One of the many consequences of addiction is how it affects friends, family, and loved ones. Unfortunately, addiction can take a person with goals and inspirations and lead them down a darkened path. On the road of addiction, aspirations, morals, and even personality traits can change due to the ways addictive substances affect brain chemistry. A person who was once caring, optimistic, and honest can change and begin to showcase manipulative, negative, and dishonest behaviors towards loved ones. The result is often hurt loved ones who are unwilling to continue a relationship with the individual struggling with addiction.
Step 8 and Step 9: Seeking Forgiveness and Making Amends
Fortunately, those who are committed to recovery can work on repairing relationships with themselves and others during treatment. While a 12 step approach isn’t necessary to gaining effective recovery, many steps used in AA and NA are helpful to individuals who wish to repair the damage done during active addiction. Both steps 8 and 9 of 12 step programs include both making a list of those who an addicted person has hurt and making amends to these individuals. In this article, we discuss how individuals seeking forgiveness in recovery can go about making amends and what they can expect along the way.
What is an Amend and how does it Differ from an Apology?
Making amends is a bit different than simply saying sorry for something you did. Basically, an amend is acknowledging that you’ve hurt someone through your direct actions or words. Furthermore, it includes explaining the changes that have been made through treatment to address the things you’ve done and said on a personal level. Finally, it involves identifying these wrongdoings so that the person you’re making amends to can gain the opportunity to heal and move on.
An apology, on the other hand, doesn’t involve changed behavior. Instead of proving that a person has made attempts to change and move forward by using healthier methods of dealing with hardships, apologies offer only words. Furthermore, an apology insinuates the objective of gaining forgiveness. However, direct amends in recovery do not require a person to forgive the person making amends.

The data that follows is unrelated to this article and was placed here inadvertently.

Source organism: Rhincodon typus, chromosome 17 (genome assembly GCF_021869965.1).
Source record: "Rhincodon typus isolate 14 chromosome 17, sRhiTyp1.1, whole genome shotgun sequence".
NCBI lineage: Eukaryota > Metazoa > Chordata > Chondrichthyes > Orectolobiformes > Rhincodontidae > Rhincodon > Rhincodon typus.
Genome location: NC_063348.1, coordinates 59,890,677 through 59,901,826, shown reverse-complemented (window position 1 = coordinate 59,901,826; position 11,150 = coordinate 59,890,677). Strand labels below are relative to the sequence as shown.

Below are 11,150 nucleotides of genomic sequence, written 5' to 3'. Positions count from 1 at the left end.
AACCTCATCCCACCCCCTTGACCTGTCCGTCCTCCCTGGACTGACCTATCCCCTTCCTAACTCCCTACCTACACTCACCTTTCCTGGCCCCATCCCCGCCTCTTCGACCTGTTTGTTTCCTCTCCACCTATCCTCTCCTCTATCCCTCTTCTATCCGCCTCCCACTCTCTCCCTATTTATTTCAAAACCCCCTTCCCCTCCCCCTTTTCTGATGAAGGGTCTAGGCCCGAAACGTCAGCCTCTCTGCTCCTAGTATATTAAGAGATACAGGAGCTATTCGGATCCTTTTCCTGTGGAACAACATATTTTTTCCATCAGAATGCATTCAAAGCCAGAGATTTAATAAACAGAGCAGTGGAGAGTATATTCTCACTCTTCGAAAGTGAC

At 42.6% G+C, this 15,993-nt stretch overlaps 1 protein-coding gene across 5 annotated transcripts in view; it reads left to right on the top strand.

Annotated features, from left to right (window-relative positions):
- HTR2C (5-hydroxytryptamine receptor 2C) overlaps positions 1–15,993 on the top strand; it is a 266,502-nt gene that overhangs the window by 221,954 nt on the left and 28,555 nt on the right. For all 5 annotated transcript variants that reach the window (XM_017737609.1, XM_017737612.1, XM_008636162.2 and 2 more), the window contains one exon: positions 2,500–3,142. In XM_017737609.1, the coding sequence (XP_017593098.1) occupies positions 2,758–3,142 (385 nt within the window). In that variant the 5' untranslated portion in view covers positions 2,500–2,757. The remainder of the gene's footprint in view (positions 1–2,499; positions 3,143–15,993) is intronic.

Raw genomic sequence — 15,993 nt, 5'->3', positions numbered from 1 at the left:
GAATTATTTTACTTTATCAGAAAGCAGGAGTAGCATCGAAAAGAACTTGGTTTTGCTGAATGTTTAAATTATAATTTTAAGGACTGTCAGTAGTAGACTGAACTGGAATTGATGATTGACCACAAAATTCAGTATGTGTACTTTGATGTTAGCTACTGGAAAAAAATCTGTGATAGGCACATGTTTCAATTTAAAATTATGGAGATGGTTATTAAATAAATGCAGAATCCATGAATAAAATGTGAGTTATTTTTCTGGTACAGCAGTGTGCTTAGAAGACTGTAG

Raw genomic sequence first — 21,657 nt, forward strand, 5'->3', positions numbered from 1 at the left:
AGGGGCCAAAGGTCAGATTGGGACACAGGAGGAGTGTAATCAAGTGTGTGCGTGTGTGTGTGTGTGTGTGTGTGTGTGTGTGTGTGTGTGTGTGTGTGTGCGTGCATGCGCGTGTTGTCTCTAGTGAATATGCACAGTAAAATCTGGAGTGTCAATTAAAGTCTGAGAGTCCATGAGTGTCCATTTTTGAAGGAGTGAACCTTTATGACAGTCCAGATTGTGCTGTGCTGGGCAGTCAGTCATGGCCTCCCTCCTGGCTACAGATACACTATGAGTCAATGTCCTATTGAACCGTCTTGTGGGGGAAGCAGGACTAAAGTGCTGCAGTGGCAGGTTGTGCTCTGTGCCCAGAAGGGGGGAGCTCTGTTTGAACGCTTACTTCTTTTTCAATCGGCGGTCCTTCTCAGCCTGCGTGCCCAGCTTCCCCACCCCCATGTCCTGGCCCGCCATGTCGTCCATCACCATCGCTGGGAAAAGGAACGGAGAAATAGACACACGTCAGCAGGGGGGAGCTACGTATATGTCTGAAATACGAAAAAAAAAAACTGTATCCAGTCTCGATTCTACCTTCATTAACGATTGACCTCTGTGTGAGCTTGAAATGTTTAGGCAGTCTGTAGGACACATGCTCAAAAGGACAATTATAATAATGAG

If a person is serious about making amends to those they’ve hurt throughout active addiction, they must first accept the fact that they may not gain forgiveness. And, rather than seek forgiveness to make oneself feel better, to make amends to seek healing for the other person. Making amends in recovery is all about intentionally undoing the wrongs one has committed. To do this, one must accept that forgiveness is not bought or earned, but given willingly.
How Making Amends can Benefit Those in Recovery
Living with a past that’s haunted by addiction can come with a lot of shame and guilt. These feelings can often demotivate a person’s recovery efforts. But, keeping and maintaining goals for making amends can help to make people realize they’re doing what they can do to reverse the negative impact addiction has had on their lives and the lives of those they love. All in all, making amends further separates a person from who they are now in recovery from who they were in active addiction.
Make Amends in Recovery at Diablo Valley Drug & Alcohol Services
If you’re looking for help completing the 12 steps or simply want to begin the process of recovery to leave addiction in your past, we’re here to help. We understand how addiction works to hurt loved ones. So, we make a number of tools available for clients in our care. This way, they can work on repairing damaged relationships with family and loved ones that may have been negatively affected during active addiction. If you’re ready to take the steps needed to make amends to those you love and leave a life of addiction behind, contact us today.